John Cena officially elevated himself to the next level at WrestleMania 21 by earning his first WWE Championship reign at the expense of JBL. JBL, of course, saw Cena’s Doctor of Thuganomics persona as a nuisance and sought to discredit the new WWE Champion by any means necessary. And a solid opportunity presented itself to JBL, who still wore the championship gold around his waist, during Cena’s attempt to introduce a new WWE Title during SmackDown on April 14, 2005.
However, The Champ stayed one step ahead of the brawling mogul. Though JBL claimed to have intercepted the box containing Cena’ new title, The Doctor of Thuganomics invited the millionaire brawler to take a look inside. JBL obliged, only to discover the box contained assorted scraps that Cena collected from local slaughterhouses in Chicago. Cena then turned his attention skyward as a new WWE Title, known now to the WWE Universe as the “spinner” design that would last for nearly eight years, descended from the rafters.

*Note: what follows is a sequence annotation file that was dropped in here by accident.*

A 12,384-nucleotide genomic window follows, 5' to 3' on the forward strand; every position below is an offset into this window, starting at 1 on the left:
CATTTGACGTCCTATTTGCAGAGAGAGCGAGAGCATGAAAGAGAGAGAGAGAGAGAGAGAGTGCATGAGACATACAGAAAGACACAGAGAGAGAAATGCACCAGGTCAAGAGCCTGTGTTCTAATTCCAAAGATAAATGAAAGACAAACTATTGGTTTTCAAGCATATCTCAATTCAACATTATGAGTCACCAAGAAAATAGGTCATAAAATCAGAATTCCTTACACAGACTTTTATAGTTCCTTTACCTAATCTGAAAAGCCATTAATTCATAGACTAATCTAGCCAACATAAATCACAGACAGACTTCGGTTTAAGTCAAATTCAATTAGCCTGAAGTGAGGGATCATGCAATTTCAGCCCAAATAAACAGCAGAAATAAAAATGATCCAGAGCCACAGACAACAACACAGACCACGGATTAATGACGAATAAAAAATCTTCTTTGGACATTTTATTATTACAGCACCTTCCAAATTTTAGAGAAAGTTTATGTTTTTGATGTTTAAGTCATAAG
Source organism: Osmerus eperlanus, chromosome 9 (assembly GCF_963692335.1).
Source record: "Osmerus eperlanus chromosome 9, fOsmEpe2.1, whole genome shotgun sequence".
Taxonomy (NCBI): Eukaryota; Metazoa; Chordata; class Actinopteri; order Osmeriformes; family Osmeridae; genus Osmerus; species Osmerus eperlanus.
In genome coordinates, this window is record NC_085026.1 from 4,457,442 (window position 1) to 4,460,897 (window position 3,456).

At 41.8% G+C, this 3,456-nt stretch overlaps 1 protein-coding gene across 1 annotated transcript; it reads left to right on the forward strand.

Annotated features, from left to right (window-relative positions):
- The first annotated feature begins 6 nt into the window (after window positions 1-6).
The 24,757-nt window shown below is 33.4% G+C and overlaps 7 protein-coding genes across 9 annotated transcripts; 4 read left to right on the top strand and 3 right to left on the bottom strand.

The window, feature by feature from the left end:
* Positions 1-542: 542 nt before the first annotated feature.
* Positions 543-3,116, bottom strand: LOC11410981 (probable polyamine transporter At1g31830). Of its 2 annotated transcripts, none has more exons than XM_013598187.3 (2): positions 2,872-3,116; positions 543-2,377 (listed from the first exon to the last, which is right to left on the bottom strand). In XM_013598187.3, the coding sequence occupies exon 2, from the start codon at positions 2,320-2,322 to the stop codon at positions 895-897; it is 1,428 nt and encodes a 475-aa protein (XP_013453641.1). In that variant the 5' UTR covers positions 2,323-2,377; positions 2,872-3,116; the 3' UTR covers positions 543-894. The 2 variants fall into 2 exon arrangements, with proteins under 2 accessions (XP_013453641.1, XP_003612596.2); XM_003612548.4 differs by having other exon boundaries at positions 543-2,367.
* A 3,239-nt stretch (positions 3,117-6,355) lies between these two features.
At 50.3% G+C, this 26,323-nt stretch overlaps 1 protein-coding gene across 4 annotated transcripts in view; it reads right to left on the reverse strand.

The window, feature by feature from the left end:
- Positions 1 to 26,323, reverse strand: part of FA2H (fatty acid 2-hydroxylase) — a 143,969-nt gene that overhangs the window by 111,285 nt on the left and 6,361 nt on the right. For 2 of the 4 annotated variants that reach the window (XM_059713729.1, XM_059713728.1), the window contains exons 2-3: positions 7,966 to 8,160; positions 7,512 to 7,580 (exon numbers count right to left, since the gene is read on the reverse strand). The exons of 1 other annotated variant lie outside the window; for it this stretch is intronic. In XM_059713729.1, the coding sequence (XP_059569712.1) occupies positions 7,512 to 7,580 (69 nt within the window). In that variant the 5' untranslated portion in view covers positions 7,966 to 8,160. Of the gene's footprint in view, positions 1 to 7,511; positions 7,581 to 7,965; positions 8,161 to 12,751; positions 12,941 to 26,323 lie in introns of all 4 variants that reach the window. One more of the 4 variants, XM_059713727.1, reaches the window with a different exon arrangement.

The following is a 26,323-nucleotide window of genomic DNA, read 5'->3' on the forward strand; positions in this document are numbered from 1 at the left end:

Anonymity no longer guaranteed
Of all the General Managers to impose their will on Raw, none frustrated the WWE Universe so consistently as the mysterious authority figure referred to as the Anonymous Raw GM. The Anonymous GM ran the Monday night showcase with an iron fist and from arm’s length, choosing to send directives to a ringside computer monitored by lead commentator Michael Cole. No one, neither the Superstars in the ring nor the fans in attendance, ever looked forward to a chirp playing on the arena sound system, proclaiming another order from the Anonymous GM.